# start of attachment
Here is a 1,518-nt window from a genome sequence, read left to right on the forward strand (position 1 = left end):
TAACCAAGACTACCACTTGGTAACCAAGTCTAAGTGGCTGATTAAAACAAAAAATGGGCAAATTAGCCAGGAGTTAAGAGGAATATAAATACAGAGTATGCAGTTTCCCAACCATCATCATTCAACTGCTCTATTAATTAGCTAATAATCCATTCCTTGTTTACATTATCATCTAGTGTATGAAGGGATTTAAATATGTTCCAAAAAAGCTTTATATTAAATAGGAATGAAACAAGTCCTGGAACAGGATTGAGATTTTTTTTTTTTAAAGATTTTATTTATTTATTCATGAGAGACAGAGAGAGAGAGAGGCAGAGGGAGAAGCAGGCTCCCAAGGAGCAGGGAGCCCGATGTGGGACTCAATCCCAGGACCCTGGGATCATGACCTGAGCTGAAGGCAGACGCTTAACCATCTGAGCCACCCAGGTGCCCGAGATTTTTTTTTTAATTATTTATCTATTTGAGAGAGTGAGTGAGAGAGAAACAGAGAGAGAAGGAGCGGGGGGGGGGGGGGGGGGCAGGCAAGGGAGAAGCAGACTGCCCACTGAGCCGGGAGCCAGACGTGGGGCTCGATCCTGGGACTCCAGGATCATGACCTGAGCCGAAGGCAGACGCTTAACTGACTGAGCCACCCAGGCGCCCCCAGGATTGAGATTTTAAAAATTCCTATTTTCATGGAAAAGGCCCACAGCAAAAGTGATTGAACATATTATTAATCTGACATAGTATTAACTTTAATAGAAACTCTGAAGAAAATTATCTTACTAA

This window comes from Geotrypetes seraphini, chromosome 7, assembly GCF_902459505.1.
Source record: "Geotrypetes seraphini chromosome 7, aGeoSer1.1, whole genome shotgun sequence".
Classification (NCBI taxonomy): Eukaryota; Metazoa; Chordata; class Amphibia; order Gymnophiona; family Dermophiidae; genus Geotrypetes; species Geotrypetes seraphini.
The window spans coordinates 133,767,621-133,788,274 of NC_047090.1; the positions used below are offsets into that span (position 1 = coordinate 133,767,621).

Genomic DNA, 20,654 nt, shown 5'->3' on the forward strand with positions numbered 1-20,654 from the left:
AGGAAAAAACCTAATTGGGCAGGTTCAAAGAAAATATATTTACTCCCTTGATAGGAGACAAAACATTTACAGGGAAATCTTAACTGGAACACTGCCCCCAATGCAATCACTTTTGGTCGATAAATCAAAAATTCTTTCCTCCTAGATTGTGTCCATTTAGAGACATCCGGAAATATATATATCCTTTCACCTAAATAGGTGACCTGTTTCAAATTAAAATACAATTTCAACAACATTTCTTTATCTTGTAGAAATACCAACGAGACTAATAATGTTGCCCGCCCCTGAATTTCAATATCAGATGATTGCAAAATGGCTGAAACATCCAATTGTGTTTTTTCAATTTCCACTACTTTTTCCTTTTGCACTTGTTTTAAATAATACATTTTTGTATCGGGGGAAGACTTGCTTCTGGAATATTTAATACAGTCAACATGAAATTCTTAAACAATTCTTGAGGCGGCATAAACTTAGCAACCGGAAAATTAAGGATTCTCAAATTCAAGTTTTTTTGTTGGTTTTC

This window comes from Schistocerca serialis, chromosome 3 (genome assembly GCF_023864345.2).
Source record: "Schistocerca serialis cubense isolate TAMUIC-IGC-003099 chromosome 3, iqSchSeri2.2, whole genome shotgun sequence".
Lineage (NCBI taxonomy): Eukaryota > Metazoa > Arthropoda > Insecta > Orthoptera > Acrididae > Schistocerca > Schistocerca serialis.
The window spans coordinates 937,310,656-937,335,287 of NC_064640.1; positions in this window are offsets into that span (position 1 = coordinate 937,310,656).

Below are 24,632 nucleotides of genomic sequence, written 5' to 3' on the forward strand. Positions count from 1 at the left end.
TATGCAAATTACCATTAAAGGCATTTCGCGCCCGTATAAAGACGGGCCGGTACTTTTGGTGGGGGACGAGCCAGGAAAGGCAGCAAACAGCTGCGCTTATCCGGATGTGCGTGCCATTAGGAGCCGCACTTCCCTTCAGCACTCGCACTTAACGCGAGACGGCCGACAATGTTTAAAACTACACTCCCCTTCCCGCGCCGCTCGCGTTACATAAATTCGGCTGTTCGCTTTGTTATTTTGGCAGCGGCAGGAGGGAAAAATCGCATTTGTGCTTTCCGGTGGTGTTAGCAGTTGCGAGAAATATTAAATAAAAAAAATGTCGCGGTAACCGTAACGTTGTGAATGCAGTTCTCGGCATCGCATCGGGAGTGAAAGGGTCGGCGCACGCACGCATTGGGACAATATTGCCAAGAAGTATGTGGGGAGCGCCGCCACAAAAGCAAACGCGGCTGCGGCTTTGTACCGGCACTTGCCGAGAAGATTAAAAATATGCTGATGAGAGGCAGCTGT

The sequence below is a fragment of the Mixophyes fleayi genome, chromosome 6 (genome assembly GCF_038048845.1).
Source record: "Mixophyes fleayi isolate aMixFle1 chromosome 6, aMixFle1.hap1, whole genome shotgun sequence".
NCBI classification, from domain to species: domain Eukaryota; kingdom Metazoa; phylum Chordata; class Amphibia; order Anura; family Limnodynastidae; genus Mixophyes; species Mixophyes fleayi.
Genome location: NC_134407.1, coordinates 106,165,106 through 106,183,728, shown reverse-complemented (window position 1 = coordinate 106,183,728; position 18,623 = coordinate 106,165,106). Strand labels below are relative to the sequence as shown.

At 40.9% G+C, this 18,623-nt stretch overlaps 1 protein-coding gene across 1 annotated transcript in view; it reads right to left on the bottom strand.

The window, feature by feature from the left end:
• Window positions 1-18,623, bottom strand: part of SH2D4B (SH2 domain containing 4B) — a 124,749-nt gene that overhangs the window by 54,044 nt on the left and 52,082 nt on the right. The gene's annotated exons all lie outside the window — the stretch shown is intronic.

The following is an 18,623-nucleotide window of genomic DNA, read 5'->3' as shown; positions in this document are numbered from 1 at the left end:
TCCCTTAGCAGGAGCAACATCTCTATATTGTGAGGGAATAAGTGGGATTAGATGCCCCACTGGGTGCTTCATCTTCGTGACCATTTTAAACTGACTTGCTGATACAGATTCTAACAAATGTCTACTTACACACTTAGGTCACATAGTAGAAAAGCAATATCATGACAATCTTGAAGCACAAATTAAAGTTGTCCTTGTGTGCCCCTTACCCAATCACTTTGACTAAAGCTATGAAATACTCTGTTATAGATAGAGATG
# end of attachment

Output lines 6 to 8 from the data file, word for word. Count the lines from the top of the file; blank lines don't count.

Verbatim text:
The window spans coordinates 133,767,621-133,788,274 of NC_047090.1; the positions used below are offsets into that span (position 1 = coordinate 133,767,621).

Genomic DNA, 20,654 nt, shown 5'->3' on the forward strand with positions numbered 1-20,654 from the left:
AGGAAAAAACCTAATTGGGCAGGTTCAAAGAAAATATATTTACTCCCTTGATAGGAGACAAAACATTTACAGGGAAATCTTAACTGGAACACTGCCCCCAATGCAATCACTTTTGGTCGATAAATCAAAAATTCTTTCCTCCTAGATTGTGTCCATTTAGAGACATCCGGAAATATATATATCCTTTCACCTAAATAGGTGACCTGTTTCAAATTAAAATACAATTTCAACAACATTTCTTTATCTTGTAGAAATACCAACGAGACTAATAATGTTGCCCGCCCCTGAATTTCAATATCAGATGATTGCAAAATGGCTGAAACATCCAATTGTGTTTTTTCAATTTCCACTACTTTTTCCTTTTGCACTTGTTTTAAATAATACATTTTTGTATCGGGGGAAGACTTGCTTCTGGAATATTTAATACAGTCAACATGAAATTCTTAAACAATTCTTGAGGCGGCATAAACTTAGCAACCGGAAAATTAAGGATTCTCAAATTCAAGTTTTTTTGTTGGTTTTC